On her LinkedIn page, Chapman is listed as the chief executive officer of PropertyFinder Ltd, which maintains a website featuring property listings in Moscow, Spain, Bulgaria and other countries.
“Love launching innovative high-tech start-ups and building passionate teams to bring value into market,” her LinkedIn summary says.
Among dozens of photos posted online is one of Ms Chapman posing with a glass of wine between two men at the – an event that cost more than 1,000 to attend.
An acquaintance in New York's property market, David Hartman, described her as “pleasant, very professional, friendly”.
“There's nothing too crazy about her that I knew of,” he added.
Aged 54 or 55, a Canadian citizen, he is the only one to have been arrested outside the US, picked up in Cyprus by police acting on an Interpol alert as he tried to board a flight to Budapest.
He had been staying alone at a hotel in Larnaca for nearly two weeks and was said by local media to be carrying a US passport.
He is depicted by US prosecutors as the alleged spy ring's shadowy moneyman, visiting the US as early as 2004 to deliver bags of cash to its members.
Lenta.ru describes him as “the most mysterious figure in the story, the spy who at first managed to get away”.
Arrested at their home in Montclair, New Jersey, he is said by US prosecutors to purport to be a US citizen born in Philadelphia and she, a US citizen from New York.
The husband is said to have lived in the US since the mid-1990s and settled in New Jersey.
Neighbors thought Cynthia was a financial consultant who commuted to Manhattan while Richard Murphy was a stay-at-home father, who “seemed kind of lazy”.
They lived with their two primary school-age daughters in a two-storey house on a quiet tree-lined street.
A fresh copy of the newspaper sat on the lawn and a green Honda Civic stood in the driveway, when visited the street after the couple's arrest.
Cynthia “said hello to everybody, there was nobody, nobody she didn't say hello to”, recalled neighbour Elizabeth Lapin.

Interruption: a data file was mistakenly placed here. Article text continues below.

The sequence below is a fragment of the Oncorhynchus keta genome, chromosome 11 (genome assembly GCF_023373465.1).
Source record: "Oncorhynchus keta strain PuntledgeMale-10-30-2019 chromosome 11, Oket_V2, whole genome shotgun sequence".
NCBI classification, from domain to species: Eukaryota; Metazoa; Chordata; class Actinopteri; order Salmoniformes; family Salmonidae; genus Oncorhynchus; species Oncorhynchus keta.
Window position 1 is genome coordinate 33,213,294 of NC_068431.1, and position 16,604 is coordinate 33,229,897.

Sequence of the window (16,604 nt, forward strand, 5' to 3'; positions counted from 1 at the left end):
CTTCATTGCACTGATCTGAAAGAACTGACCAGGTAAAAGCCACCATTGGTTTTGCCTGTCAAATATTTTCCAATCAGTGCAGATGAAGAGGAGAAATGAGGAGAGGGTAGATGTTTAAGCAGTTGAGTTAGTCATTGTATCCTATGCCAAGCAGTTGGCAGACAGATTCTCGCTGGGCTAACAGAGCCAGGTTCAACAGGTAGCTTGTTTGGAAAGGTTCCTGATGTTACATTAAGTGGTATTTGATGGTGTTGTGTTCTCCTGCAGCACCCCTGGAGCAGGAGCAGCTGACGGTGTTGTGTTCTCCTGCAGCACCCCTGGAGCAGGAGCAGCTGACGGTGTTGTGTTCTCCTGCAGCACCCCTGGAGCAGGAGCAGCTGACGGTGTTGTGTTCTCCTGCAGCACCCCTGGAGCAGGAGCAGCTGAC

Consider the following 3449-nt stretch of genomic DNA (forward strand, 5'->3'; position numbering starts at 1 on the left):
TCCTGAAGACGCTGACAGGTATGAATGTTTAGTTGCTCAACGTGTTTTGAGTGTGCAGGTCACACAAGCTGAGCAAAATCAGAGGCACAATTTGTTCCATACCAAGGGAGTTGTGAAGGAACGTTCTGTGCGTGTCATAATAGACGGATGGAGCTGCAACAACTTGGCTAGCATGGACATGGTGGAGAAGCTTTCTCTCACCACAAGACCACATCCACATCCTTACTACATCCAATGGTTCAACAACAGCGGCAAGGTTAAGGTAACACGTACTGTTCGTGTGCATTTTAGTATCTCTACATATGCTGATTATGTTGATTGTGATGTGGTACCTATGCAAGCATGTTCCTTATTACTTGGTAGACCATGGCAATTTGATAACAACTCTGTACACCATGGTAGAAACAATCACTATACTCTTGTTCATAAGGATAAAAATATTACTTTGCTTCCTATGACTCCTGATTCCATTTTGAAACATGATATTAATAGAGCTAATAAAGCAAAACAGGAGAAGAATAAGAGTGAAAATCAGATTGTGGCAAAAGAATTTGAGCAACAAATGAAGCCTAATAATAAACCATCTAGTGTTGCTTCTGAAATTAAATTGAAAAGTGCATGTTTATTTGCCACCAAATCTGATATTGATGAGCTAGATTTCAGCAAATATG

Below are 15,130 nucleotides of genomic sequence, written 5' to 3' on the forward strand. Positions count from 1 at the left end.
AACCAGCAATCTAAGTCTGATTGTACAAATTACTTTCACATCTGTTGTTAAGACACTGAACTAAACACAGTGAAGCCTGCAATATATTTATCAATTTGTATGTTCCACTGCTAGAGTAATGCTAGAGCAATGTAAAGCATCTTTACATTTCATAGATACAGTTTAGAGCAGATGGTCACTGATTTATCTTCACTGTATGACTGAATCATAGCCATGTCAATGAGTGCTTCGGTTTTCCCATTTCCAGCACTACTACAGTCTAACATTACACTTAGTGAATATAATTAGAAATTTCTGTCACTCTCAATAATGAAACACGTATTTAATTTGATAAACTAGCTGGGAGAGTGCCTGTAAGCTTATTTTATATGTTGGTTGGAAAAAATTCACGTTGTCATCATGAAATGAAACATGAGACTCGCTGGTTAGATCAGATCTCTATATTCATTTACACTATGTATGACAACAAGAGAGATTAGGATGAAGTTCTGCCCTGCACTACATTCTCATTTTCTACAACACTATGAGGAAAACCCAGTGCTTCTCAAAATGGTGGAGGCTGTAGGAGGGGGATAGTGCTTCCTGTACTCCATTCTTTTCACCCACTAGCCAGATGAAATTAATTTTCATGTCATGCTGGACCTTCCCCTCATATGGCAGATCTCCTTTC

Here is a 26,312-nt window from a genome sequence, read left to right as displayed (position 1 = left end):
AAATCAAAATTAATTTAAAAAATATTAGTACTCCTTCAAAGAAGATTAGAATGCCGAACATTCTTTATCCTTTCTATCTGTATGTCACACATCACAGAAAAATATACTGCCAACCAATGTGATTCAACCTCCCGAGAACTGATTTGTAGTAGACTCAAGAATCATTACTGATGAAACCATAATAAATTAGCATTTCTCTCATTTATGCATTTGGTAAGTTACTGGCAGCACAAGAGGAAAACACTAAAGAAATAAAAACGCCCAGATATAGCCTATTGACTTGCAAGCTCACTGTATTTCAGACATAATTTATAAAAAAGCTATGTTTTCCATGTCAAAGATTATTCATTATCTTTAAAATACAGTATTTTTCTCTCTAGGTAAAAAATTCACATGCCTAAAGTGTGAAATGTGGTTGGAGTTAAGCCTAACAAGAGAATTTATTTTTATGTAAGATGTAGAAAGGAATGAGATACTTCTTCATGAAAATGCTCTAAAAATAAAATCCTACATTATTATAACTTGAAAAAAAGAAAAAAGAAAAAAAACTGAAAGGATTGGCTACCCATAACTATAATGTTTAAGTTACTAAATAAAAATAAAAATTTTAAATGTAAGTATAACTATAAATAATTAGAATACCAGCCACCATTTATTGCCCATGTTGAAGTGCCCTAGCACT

She “didn't put a lot of time into her looks but she was sweet-looking, very pretty face with light make-up, maybe a little bit of lipstick, nothing profound”, she added.
Another neighbour, Margo Sokolow, said the daughters had played with other children.
“They would ride their bikes, they had little pink bikes and they would ride around the neighbourhood.”
Believed to be both in their 40s, they were living with their two teenage children in Cambridge, Massachusetts, home to and .
They were both business partners in , a think tank that tries to predict the shape of tomorrow's technologies, and had also been members of a board at the , a non-profit organisation that encourages scientific advancements.
Rafael Ramirez, of the Oxford Futures Forum in the UK, has told the BBC he was in regular professional contact with Mr Heathfield over internet security and strategy programmes.
“He came across as an American entrepreneur, quite an aggressive American entrepreneur, trying to work internationally,” Mr Ramirez said.
“I'm either very, very bad at second-guessing who is a Russian spy or he hid it very well.”
David Bookbinder, who knew Mr Heathfield through work, said of the spying allegation: “At the time if someone would have said to me out of the blue 'You know, do you think he is this?', I would have said 'No'.
“Looking back at it now, it is a possibility. I think if I had to pick anybody out of the people I used to work with I would say it would be him because he was very closed off and kind of to himself.”